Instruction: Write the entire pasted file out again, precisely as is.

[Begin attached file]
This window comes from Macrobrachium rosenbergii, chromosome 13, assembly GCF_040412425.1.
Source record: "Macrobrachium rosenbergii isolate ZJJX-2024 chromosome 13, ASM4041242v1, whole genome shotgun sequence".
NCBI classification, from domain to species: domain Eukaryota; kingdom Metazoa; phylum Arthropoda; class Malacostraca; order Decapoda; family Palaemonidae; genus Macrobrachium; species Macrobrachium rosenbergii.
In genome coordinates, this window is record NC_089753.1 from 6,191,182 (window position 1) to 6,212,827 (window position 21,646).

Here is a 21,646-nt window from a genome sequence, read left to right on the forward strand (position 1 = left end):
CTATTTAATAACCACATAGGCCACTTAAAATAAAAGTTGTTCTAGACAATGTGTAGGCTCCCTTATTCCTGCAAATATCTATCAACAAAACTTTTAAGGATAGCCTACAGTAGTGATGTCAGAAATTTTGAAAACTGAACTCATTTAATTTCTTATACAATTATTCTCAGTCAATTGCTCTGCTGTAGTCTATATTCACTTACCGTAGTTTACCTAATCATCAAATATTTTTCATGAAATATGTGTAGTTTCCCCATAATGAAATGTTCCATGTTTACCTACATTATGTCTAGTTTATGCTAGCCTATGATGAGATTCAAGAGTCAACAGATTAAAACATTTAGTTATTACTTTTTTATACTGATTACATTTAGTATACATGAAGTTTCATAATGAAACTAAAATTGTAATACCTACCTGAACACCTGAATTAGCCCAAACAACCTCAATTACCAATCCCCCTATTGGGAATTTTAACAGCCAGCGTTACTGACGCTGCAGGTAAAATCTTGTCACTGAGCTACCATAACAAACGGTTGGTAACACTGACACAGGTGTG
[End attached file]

This window comes from Macrobrachium rosenbergii, chromosome 13, assembly GCF_040412425.1.
Source record: "Macrobrachium rosenbergii isolate ZJJX-2024 chromosome 13, ASM4041242v1, whole genome shotgun sequence".
NCBI classification, from domain to species: domain Eukaryota; kingdom Metazoa; phylum Arthropoda; class Malacostraca; order Decapoda; family Palaemonidae; genus Macrobrachium; species Macrobrachium rosenbergii.
In genome coordinates, this window is record NC_089753.1 from 6,191,182 (window position 1) to 6,212,827 (window position 21,646).

Here is a 21,646-nt window from a genome sequence, read left to right on the forward strand (position 1 = left end):
CTATTTAATAACCACATAGGCCACTTAAAATAAAAGTTGTTCTAGACAATGTGTAGGCTCCCTTATTCCTGCAAATATCTATCAACAAAACTTTTAAGGATAGCCTACAGTAGTGATGTCAGAAATTTTGAAAACTGAACTCATTTAATTTCTTATACAATTATTCTCAGTCAATTGCTCTGCTGTAGTCTATATTCACTTACCGTAGTTTACCTAATCATCAAATATTTTTCATGAAATATGTGTAGTTTCCCCATAATGAAATGTTCCATGTTTACCTACATTATGTCTAGTTTATGCTAGCCTATGATGAGATTCAAGAGTCAACAGATTAAAACATTTAGTTATTACTTTTTTATACTGATTACATTTAGTATACATGAAGTTTCATAATGAAACTAAAATTGTAATACCTACCTGAACACCTGAATTAGCCCAAACAACCTCAATTACCAATCCCCCTATTGGGAATTTTAACAGCCAGCGTTACTGACGCTGCAGGTAAAATCTTGTCACTGAGCTACCATAACAAACGGTTGGTAACACTGACACAGGTGTG